When delving into the works of renowned authors, such as John Steinbeck, one wonders whether they are up to the task of evaluating such prestigiousness. Yet, each of us in entitled to their own opinions about these overly reviewed classical literature.
Cannery Row by John Steinbeck reminds me of a situation comedy with intriguing but gritty characters interacting with one another and making a mess of their lives. It’s a combination of Seinfeld (a lot of complaining where nothing much happens) and Cheers (lots of drinking and everybody knows everybody else’s business).
Taking place during the Great Depression in Monterey, California in the neighborhood where sardines are canned, instead of a plot, Steinbeck interweaves various vignettes featuring the colorful members of the community who make up Cannery Row. I suppose if you had to pick a main character it would have to be Doc, the village intellectual who collects wild life, especially creatures living near the ocean, to sell to research laboratories across the country. All the mayhem centers around plans by Mack and the boys to have a party in Doc’s honor. Needless to say, the disastrous results mirror the expression “no good deed goes unpunished”, with Doc paying for the damages. Yet it is impossible for him to stay mad at the well meaning idiots who, no matter how hard they try, always seem to make a mess of their endeavors. The reader gets to chuckle at their fateful attempts to do the right thing. Laughter ensues when the boys catch and barter 1000 frogs who escape before payment is collected or when everyone in town, including Dora and “her girls”, presents Doc numerous gifts on his pretend birthday.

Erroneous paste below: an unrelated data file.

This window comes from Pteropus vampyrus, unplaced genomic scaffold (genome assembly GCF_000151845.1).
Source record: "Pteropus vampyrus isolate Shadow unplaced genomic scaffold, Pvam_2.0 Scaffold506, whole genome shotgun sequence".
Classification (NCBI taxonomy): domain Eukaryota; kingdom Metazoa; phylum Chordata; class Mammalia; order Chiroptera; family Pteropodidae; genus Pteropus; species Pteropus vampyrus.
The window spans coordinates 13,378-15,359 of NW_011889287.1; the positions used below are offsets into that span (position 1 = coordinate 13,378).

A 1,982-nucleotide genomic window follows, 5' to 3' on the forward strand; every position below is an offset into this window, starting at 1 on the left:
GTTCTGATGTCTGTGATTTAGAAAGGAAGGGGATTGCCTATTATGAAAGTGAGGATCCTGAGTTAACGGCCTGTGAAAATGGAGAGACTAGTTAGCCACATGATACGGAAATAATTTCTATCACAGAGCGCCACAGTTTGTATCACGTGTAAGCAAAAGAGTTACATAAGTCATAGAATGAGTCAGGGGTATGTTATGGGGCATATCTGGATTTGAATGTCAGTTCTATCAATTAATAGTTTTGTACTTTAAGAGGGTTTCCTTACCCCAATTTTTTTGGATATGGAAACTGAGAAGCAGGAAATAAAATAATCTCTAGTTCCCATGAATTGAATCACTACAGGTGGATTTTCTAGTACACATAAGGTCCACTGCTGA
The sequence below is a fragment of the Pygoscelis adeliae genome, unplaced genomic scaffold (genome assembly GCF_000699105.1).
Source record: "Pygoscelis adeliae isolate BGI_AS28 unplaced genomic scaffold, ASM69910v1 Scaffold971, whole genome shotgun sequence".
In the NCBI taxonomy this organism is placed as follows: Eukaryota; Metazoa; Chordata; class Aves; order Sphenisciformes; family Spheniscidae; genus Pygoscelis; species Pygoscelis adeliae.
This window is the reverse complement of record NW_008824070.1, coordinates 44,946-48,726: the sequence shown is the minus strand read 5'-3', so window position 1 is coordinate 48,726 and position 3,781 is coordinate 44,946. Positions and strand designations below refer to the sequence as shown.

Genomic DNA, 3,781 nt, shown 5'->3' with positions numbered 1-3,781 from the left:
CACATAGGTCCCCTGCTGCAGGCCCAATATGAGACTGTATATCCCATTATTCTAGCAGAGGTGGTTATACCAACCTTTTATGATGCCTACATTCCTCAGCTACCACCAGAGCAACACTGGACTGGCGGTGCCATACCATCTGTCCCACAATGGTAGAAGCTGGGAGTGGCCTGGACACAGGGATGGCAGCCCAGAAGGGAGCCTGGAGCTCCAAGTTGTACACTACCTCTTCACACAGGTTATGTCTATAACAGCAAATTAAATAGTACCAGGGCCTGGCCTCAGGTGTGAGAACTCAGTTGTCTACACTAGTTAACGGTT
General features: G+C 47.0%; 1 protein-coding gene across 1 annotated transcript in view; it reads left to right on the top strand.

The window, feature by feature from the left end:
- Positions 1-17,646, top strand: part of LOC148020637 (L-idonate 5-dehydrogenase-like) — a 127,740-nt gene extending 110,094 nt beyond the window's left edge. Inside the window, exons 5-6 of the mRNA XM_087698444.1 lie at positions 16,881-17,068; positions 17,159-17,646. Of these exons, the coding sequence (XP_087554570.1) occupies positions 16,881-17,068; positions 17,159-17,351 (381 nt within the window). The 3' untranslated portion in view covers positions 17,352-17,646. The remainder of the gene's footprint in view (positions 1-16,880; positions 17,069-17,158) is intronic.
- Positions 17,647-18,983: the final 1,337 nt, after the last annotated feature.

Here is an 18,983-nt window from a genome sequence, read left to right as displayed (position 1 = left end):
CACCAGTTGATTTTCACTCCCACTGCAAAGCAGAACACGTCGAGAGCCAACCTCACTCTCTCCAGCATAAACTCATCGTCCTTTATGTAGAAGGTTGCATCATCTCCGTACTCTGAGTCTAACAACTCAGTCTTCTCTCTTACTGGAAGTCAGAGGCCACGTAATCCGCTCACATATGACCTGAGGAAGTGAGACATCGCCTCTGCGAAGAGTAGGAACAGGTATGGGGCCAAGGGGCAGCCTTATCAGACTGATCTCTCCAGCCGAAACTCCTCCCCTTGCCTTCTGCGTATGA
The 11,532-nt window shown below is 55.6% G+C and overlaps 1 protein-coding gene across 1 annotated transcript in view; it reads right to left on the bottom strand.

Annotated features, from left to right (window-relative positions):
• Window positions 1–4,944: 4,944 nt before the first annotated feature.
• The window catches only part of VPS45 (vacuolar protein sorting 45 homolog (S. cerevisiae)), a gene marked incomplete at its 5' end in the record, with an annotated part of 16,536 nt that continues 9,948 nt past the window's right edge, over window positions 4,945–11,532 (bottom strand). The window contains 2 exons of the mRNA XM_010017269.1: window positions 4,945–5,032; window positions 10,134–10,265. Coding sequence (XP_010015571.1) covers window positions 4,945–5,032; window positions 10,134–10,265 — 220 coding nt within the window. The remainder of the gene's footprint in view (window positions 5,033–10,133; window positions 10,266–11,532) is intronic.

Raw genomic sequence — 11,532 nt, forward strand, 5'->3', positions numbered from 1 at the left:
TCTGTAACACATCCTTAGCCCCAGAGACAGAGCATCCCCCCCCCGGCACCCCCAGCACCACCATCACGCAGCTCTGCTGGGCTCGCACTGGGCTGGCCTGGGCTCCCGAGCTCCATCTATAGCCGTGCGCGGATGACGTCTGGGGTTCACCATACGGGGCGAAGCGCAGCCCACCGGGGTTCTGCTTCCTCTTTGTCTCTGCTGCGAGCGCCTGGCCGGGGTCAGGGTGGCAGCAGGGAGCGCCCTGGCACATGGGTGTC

Steinbeck portrays those who are normally considered the dregs of society with compassion and understanding. Instead of being faceless forgetables, we get to know them as human beings with full hearts, yearning souls, and unrequited dreams fighting for a dignified existence in a humbling world.
I am looking forward to reading the sequel, Sweet Thursday, which explores the town about ten years later when Doc returns from serving in World War II. Published in 1954, Steinbeck felt compelled to once again write about his hometown and it makes one wonder how much is fiction and how much is based upon real events. It doesn’t really matter, in either case the reader can enjoy the tale. Five stars